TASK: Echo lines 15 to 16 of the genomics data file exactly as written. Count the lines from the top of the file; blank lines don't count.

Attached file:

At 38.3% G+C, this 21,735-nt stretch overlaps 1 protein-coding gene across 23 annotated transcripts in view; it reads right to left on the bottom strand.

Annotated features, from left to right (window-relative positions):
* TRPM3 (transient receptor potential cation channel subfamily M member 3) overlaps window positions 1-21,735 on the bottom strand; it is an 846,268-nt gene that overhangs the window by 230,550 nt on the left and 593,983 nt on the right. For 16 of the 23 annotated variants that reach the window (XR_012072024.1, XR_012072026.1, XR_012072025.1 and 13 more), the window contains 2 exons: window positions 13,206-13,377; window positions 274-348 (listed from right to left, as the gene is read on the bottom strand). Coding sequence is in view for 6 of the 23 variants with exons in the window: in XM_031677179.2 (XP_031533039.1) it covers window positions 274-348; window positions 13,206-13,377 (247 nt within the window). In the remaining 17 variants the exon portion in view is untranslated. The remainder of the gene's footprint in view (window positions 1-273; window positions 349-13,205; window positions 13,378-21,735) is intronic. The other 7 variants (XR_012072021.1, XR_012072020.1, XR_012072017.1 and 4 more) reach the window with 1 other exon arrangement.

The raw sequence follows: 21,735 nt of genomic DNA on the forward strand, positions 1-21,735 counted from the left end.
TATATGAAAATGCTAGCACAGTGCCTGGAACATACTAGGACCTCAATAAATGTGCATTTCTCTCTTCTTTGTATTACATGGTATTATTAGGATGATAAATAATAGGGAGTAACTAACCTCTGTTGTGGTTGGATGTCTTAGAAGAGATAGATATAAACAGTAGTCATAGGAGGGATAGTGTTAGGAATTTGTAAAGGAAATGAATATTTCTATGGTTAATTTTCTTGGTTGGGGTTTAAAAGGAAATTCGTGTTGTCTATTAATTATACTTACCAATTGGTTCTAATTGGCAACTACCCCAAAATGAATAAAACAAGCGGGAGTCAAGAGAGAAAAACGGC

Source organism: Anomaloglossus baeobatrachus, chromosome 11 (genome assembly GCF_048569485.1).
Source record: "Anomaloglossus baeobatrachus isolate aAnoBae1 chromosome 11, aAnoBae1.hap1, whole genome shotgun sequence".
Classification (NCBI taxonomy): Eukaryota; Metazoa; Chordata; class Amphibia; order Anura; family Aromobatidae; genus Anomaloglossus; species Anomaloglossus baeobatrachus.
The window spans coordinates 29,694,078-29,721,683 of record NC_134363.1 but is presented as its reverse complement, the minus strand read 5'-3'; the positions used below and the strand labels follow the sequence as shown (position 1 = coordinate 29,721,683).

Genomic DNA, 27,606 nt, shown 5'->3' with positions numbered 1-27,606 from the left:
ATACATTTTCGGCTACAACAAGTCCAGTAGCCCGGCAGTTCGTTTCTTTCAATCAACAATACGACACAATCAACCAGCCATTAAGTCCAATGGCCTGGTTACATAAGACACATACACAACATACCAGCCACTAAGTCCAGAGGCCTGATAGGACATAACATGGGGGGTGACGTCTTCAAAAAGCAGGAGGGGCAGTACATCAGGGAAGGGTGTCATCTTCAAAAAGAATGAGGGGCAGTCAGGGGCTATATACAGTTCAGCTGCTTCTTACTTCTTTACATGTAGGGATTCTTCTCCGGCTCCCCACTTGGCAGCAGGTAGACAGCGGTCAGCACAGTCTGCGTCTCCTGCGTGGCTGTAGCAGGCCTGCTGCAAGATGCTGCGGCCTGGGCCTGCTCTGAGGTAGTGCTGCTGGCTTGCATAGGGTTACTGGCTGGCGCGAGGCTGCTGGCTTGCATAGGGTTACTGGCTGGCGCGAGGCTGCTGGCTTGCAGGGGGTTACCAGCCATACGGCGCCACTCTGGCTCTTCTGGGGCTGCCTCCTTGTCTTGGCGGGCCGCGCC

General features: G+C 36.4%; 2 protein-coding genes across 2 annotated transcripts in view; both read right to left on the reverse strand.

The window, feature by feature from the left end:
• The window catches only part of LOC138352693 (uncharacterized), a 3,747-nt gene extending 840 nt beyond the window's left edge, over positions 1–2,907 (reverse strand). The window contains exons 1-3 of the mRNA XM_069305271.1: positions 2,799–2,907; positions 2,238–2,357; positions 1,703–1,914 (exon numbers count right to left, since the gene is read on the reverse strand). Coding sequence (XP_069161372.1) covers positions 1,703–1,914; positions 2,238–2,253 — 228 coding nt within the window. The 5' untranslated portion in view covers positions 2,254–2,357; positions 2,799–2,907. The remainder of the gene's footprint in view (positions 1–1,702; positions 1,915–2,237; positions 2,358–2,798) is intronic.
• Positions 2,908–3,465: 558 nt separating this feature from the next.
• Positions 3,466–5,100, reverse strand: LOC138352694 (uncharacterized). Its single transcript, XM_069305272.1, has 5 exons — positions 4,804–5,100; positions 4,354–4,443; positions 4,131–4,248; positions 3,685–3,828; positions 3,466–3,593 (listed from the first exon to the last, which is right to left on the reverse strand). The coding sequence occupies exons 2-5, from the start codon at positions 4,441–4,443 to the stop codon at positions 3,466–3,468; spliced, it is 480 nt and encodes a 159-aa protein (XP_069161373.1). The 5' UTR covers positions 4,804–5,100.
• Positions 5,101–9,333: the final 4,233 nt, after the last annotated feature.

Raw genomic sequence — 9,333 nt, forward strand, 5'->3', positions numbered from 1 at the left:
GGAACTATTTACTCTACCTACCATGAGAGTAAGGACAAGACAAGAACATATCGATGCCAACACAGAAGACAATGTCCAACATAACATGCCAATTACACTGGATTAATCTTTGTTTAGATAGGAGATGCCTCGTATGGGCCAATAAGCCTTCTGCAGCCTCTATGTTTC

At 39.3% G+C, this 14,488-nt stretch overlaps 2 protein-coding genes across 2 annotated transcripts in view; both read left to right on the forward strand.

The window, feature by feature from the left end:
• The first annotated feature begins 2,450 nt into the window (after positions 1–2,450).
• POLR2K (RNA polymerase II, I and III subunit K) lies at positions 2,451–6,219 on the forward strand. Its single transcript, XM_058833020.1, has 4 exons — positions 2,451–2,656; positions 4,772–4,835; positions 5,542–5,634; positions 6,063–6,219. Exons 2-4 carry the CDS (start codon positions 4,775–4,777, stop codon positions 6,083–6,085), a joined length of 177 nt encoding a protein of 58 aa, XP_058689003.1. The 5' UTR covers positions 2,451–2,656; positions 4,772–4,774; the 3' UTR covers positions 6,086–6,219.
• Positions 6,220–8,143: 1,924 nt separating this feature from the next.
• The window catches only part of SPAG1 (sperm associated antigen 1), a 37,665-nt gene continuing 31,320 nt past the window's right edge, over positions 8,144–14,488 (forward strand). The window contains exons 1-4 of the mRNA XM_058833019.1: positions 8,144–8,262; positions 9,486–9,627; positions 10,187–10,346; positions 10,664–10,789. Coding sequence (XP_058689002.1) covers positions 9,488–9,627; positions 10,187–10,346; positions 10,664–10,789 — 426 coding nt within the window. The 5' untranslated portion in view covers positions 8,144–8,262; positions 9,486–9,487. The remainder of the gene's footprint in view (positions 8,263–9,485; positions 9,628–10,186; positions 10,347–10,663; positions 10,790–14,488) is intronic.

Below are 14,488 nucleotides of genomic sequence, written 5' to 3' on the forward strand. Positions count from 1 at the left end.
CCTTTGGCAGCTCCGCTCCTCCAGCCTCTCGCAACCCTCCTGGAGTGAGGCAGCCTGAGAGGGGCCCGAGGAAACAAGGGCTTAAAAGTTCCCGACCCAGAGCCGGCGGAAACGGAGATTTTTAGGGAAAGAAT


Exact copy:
• Positions 2,908–3,465: 558 nt separating this feature from the next.
• Positions 3,466–5,100, reverse strand: LOC138352694 (uncharacterized). Its single transcript, XM_069305272.1, has 5 exons — positions 4,804–5,100; positions 4,354–4,443; positions 4,131–4,248; positions 3,685–3,828; positions 3,466–3,593 (listed from the first exon to the last, which is right to left on the reverse strand). The coding sequence occupies exons 2-5, from the start codon at positions 4,441–4,443 to the stop codon at positions 3,466–3,468; spliced, it is 480 nt and encodes a 159-aa protein (XP_069161373.1). The 5' UTR covers positions 4,804–5,100.